Forget the days when all it took to ask someone to a dance was the courage to face possible rejection. Today’s teens are popping the question in increasingly creative (and social-media-friendly) ways. But finding a cute, clever, and romantic approach to asking someone to prom isn’t always cheap.
High schoolers and their parents spend an average of $324 per promposal, according to a survey by Visa. In all, teens blow a third of their prom budget just on securing a date. (This is the first year that Visa had included promposal spending in its survey).
Where exactly is all that money going? Budget-minded teens seem to be making do with handwritten signs, baked goods, and even pizza. But others are spending much more to impress their boyfriend or girlfriend. One California teen’s promposal involved a $160 dinner and a dozen roses, according to Yahoo News. Billy Kane, a high school senior in Phoenix, spent $215 to ask his girlfriend of one year to prom, though $180 of that went to a watch that also doubled as an anniversary gift. “It’s a lot, but considering it’s also a one-year gift, it wasn’t,” he told the Arizona Republic.
Spending on promposals is most expensive in the Northeast, averaging $431. That’s more than $200 more than average promposal spending in the Midwest. Canadians were the most budget-conscious prom-goers surveyed, spending just $119 on promposals and $402 in total.
Not all over-the-top promposals are expensive. Noah Matthews, a high school junior, used a tractor to write the question “Prom?” in a field and then got a local pilot to fly him and his girlfriend above his handiwork, the Morning News in Florence, South Carolina, reported. But the stunt didn’t cost Matthews or his parents a cent – they got family friends to pitch in and pull it off.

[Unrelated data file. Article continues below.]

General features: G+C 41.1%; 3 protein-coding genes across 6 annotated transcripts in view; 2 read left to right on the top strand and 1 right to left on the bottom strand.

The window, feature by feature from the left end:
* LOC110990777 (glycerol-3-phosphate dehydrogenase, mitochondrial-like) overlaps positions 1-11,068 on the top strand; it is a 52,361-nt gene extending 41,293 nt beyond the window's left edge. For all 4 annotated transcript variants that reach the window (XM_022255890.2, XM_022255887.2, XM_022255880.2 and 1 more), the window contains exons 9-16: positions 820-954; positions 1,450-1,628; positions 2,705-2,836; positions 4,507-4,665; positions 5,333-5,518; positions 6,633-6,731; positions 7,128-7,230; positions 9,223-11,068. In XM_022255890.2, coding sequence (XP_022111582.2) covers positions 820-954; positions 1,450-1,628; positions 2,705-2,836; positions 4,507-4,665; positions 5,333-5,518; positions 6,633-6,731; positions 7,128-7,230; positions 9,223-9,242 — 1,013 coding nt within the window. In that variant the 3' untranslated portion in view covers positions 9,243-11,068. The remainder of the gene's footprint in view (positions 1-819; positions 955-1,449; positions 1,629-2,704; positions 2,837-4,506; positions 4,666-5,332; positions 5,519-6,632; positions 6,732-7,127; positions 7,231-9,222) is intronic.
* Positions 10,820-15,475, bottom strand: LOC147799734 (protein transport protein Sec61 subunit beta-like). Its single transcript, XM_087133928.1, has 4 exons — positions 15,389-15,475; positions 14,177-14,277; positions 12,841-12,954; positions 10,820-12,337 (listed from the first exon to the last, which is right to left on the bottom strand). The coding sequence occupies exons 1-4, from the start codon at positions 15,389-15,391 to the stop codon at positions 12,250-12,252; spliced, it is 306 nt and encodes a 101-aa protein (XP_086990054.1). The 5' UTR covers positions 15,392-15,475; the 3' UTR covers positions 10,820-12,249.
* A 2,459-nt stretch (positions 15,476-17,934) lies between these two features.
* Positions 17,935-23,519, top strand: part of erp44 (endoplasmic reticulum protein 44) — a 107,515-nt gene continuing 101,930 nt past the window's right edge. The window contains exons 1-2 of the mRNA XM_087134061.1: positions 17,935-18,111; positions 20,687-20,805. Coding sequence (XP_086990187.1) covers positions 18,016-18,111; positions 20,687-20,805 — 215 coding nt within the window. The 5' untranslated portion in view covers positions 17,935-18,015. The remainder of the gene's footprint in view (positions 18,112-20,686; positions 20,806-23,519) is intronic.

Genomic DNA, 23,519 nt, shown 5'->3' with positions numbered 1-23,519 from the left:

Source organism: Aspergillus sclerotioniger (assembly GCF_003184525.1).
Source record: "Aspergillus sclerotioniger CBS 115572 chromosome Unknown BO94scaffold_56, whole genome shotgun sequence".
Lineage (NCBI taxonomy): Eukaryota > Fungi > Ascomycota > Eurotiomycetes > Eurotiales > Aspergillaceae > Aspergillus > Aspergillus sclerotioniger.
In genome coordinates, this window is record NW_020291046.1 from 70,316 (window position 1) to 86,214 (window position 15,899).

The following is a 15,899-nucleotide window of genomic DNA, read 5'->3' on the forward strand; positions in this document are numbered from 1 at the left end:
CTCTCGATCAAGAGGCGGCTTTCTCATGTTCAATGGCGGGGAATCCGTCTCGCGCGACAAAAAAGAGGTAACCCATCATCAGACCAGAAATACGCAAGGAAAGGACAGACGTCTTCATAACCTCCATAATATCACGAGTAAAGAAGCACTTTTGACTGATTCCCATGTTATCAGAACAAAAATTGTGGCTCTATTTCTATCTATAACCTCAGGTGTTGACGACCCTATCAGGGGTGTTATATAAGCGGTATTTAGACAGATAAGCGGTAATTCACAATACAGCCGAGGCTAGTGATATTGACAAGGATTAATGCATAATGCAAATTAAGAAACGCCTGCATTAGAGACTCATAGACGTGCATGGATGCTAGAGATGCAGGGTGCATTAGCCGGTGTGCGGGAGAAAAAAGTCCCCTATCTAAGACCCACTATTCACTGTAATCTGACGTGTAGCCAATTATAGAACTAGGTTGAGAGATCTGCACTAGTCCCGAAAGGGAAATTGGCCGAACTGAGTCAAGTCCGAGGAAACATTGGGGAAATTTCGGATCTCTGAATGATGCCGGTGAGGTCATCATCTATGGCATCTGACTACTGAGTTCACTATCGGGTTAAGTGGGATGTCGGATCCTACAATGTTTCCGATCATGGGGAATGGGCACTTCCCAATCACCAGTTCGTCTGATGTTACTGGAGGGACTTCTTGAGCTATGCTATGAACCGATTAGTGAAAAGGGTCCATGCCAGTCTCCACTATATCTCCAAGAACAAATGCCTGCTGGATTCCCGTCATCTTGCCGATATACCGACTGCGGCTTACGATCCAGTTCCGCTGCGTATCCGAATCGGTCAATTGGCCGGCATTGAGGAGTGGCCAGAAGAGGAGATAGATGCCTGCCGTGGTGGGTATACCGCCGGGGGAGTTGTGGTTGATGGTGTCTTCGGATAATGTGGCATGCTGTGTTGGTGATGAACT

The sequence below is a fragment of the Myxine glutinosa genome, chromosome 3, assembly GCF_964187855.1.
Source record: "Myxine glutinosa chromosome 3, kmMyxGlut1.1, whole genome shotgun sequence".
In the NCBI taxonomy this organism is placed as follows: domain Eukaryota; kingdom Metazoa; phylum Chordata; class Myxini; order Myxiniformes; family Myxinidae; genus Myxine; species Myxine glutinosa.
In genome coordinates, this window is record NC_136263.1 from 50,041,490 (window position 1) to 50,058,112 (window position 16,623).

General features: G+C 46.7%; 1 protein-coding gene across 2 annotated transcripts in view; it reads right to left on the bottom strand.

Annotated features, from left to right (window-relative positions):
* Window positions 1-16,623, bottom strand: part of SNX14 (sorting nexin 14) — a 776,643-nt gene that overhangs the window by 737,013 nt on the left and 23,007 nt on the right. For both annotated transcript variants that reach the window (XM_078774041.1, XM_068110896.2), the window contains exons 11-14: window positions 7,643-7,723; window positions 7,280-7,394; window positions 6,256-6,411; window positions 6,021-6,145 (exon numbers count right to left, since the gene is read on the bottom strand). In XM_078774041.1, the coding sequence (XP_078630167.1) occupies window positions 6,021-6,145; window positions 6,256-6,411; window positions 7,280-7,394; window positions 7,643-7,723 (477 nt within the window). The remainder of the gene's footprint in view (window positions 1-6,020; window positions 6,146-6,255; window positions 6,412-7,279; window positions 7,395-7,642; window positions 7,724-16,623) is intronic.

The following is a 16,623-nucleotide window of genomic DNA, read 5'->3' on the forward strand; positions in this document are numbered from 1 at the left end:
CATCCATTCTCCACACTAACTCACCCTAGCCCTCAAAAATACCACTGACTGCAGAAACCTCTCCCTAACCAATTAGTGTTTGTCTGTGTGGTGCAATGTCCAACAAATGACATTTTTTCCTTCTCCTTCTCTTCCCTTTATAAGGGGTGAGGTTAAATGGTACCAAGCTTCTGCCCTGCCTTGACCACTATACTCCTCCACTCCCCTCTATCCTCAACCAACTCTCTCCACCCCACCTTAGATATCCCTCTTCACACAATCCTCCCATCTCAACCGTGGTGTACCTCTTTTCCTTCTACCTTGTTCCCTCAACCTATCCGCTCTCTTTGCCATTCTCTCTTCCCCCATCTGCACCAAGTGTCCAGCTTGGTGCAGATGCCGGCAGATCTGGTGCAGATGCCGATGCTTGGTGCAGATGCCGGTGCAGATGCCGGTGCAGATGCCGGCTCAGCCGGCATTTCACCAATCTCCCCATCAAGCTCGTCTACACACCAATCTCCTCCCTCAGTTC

Despite the steep spending on promposals, overall spending on prom is actually down 6% from last year, falling to $919 from $978, according to Visa. Teens and parents in the Northeast spend the most overall — $1,169 on a dress, tux, transportation, flowers, pictures, and more.
Prom spending is also highest among lower-income families. Visa’s survey found that families making less than $25,000 per year planned to spend an average of $1,393 on prom – 5.6% of yearly earnings for a family at the top end of that income range. Families who made more than $50,000 per year planned to spend considerably less, just $799. Overall, parents are footing more of the bill this year than last. Mom and dad plan to cover 73% of prom costs, Visa found, with teens responsible for just 27%.
Teens who want to have a meaningful prom experience without breaking the bank aren’t without options. Visa’s suggestions for keeping costs under control include shopping at consignment stores for attire, having a friend do makeup and hair rather than a professional, skipping the professional photos, and splitting the cost of a limo with friends. And when it comes to finding a date, teens might want to consider something personal and heartfelt over a big splurge.